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2. Spongy Or Soft Brake Pedal
It may be a master cylinder problem if your brake pedal is spongy, soft, or rises too slowly. In this case, low brake fluid could be the problem.
You may also need to replace the brake booster’s diaphragm if brake fluid has harmed it.
In fact, if you do have sealant leaks, your mechanic may insist on replacing both components at once, which can significantly raise the overall cost of the repair.
3. Discolored Brake Fluid
If you observe a color change in your brake fluid, there is likely systemic seepage.However, the master cylinder may not be the cause of this.
Instead, you might be experiencing a line problem or a seal leak elsewhere. Brake fluid will turn discolored if moisture enters the system.
However, if you notice that the brake fluid is discolored, the master cylinder is most likely the culprit and you should inspect it.
4. Drifting When Braking
The majority of master cylinders control each side of the car separately using a dual system of hydraulic brake circuits.
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When braking, you might even veer to the left or right because one side is working better than the other.
5. Uneven Brake Wear
The same causes as above contribute to uneven brake wear. But even when drift is so slight that you don’t notice it while driving, damage to brake pads and discs can still happen.
Therefore, it’s a good idea to check the master cylinder if you notice uneven brake pad wear while inspecting the brakes. This symptom, however, can also be caused by other problems with the steering or even the suspension.
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10 Steps: How to Change a Master Cylinder
You can perform master cylinder replacement on your own if necessary. However, in order to remove the brake lines, you will require a set of flare wrenches.
Other than that, there’s nothing special you’ll need to do, and you can probably finish the job yourself in an hour or so. The brake lines must then be bled, which you might not be able to do without a scan.
Things You’ll Need:
- Disposable gloves
- Drain pan
- Flare wrenches for brake line
- Ratchet and socket set
- Crescent wrenches
- Replacement master cylinder
- Brake cleaner
- Paper towels/shop towels
Replacing Your Master Cylinder
It’s fairly simple to change your master cylinder, and you can do it from the hood of your car.
However, you might still want to take some simple safety precautions, such as removing your ignition key before unplugging your battery from the negative post.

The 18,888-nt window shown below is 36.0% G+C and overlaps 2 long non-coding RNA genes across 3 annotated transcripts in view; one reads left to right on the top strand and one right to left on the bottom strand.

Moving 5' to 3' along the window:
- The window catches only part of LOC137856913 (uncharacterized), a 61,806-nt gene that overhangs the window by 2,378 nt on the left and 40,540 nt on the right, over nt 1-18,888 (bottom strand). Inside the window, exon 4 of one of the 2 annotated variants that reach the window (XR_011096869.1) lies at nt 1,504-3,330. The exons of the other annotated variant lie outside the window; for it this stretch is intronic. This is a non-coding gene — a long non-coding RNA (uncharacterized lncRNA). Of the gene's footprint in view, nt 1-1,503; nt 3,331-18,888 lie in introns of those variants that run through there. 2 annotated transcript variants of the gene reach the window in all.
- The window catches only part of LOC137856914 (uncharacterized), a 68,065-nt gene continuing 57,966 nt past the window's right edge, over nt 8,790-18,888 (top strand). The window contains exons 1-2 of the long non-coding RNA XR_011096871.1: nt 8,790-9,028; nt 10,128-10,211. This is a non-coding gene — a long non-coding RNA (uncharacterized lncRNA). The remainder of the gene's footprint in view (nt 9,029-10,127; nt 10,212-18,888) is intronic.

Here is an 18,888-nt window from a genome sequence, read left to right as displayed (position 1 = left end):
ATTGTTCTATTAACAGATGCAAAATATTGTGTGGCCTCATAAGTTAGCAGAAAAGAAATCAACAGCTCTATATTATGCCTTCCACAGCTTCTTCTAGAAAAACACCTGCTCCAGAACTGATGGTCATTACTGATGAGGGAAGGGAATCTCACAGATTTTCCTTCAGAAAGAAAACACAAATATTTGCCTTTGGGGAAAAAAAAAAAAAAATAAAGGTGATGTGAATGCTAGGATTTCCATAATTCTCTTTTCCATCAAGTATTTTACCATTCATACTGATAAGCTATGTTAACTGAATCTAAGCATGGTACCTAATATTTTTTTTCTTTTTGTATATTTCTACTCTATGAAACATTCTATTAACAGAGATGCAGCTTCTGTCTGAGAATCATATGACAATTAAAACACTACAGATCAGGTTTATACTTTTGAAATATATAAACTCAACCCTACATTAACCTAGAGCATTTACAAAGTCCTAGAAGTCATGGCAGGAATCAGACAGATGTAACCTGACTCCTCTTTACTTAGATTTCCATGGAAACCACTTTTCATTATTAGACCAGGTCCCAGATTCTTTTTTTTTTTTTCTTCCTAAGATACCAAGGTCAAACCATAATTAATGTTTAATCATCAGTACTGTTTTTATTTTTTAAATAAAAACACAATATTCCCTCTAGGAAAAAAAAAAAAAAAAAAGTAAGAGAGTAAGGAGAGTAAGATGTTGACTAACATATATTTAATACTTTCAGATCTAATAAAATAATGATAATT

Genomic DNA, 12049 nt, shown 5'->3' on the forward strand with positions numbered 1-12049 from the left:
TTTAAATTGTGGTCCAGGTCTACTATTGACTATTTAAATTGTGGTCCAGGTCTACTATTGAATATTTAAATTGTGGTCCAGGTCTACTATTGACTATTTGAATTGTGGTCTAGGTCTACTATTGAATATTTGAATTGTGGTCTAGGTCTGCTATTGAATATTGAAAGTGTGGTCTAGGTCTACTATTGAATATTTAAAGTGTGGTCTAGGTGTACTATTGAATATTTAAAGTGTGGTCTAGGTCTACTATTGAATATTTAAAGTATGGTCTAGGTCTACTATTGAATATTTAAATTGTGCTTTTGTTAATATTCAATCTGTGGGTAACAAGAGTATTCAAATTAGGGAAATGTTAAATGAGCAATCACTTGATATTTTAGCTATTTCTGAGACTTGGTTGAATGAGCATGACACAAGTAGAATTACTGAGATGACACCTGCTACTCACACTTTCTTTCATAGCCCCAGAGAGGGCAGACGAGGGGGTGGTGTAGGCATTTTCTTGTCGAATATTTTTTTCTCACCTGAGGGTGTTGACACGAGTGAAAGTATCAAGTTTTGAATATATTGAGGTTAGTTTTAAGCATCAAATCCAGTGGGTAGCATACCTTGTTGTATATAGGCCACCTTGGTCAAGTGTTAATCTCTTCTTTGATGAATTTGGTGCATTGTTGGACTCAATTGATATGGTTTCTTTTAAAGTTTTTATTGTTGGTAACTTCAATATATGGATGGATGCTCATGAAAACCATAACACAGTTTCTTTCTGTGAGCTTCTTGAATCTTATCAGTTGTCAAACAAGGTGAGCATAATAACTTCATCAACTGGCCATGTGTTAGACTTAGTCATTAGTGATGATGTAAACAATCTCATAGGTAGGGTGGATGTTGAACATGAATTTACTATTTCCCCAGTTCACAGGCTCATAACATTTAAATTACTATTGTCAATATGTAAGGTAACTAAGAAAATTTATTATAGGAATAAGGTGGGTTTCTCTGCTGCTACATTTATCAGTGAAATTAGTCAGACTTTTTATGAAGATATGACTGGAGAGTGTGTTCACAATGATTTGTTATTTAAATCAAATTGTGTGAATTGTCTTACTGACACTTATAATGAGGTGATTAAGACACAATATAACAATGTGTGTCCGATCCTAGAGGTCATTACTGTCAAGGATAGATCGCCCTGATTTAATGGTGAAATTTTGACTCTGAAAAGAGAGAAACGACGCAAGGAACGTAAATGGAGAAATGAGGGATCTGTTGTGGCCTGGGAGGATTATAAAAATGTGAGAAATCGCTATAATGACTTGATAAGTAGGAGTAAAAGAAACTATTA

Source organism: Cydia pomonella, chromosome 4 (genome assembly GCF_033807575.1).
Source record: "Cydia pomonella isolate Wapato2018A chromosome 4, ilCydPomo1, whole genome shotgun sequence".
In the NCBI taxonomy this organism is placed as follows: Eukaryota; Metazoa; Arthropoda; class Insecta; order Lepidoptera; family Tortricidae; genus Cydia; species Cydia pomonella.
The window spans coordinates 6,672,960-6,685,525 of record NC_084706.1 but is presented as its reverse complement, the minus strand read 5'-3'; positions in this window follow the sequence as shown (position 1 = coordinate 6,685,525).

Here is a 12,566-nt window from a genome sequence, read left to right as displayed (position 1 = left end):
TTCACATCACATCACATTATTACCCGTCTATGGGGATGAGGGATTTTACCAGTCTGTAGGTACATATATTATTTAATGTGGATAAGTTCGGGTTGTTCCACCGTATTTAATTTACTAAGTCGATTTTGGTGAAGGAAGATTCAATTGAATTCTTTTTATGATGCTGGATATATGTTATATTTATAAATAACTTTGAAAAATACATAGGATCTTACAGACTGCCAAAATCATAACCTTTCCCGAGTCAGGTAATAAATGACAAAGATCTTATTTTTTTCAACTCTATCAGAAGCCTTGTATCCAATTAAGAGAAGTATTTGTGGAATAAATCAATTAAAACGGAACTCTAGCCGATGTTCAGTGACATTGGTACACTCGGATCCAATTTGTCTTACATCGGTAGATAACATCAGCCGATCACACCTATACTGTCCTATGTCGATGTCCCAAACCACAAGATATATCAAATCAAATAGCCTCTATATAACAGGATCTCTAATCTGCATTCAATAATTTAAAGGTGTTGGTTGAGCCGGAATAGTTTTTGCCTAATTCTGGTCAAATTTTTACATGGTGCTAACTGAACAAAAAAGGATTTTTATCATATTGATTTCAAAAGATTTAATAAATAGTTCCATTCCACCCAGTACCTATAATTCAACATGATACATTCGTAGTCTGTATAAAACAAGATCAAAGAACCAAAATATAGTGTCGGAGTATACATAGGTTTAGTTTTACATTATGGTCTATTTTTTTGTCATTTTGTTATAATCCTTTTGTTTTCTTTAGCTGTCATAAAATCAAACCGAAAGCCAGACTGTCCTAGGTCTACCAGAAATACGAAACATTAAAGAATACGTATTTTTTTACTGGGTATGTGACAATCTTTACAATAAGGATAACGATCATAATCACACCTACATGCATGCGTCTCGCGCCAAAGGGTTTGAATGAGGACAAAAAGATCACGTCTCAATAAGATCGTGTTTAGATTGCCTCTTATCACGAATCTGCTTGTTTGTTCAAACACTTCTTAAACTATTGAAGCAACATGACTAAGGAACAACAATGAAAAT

Additionally, it’s a good idea to chock the back wheels.
- Pump the brake pedal while the engine is off to release the vacuum system’s pressure. When the pedal becomes stiff, stop.
- In the back, on the driver’s side, is where you should look for the master cylinder. It ought to be almost up against the engine’s back wall.
- By pressing the pin down, disconnect the electrical wire from the cylinder, remove it, and put the clip aside.
- Applying a ratchet and socket, remove the mounting nuts.
- Use paper towels to shield the engine as you undo the brake lines with the flare wrench. As you slide the master cylinder into a drain pan, stopper the ends with your fingers while still wearing gloves.
- If you accidentally spilled brake fluid, especially on paint, immediately wash it off with water.
- The master cylinder’s seal should be examined. You’ll probably need to replace the brake booster as well if it’s drenched in fluid.
- Cleaning the mounting surface with brake cleaner is recommended.
- Replace the old master cylinder.
- Reattach everything in the reverse order of how you removed the cylinder.
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After everything is put back in its proper place, you must bleed the brakes. To do this, check your car to make sure the brake fluid is the appropriate kind.
To complete the task, you might even need to remove the wheels. Additionally, to properly bleed the brakes, you’ll need a siphon or a hand pump.
Visiting a mechanic may be a wise decision in this situation. Brake bleeds are typically inexpensive at most stores.
But you can do it yourself if you have a small pump or turkey baster. To learn how to bleed your brakes, make sure to consult the owner’s manual for your car.
It’s usually either passenger rear-driver rear-passenger-driver or furthest to closest, though. To bleed the brakes, you will require assistance.
These responses ought to help if you still have queries about changing your master cylinder.
How Long Does It Take to Replace a Master Cylinder?
Most of the time, your mechanic will bill you for 1-2 hours of labor, which includes bleeding the brakes. If you’re doing the work for yourself the first time, you can expect it to take a bit longer.
However, if you know what you’re doing, there’s no reason you shouldn’t be able to completely replace your master cylinder in under an hour.
Can You Drive With a Bad Master Cylinder?
Driving a car with a damaged master cylinder can be extremely risky. This is so that the brakes could malfunction, preventing you from stopping and causing you to drift when you do.
Driving slowly to a mechanic is probably safe enough, but long-term driving is very risky.
How Often Should Master Cylinder Be Replaced?
Most master cylinders have a lifespan of up to 150 000 miles. Here, the reservoir and the seals are vulnerable points because they are both brittle.
If so, replacing the reservoir is typically all that is necessary. You will need to replace the entire cylinder if the seal is compromised.
What Does It Mean When Your Brakes Go to the Floor?
You probably don’t have enough brake fluid if your brakes lock up. However, you might want to check if there are any other vacuum-related issues.
You have a serious problem, whatever it may be, and you need to fix it.
The typical cost of replacing a master cylinder, including labor and brake bleeding, is $500. You can save money by doing the work yourself.
Additionally, you can always save money by selecting aftermarket or even remanufactured parts.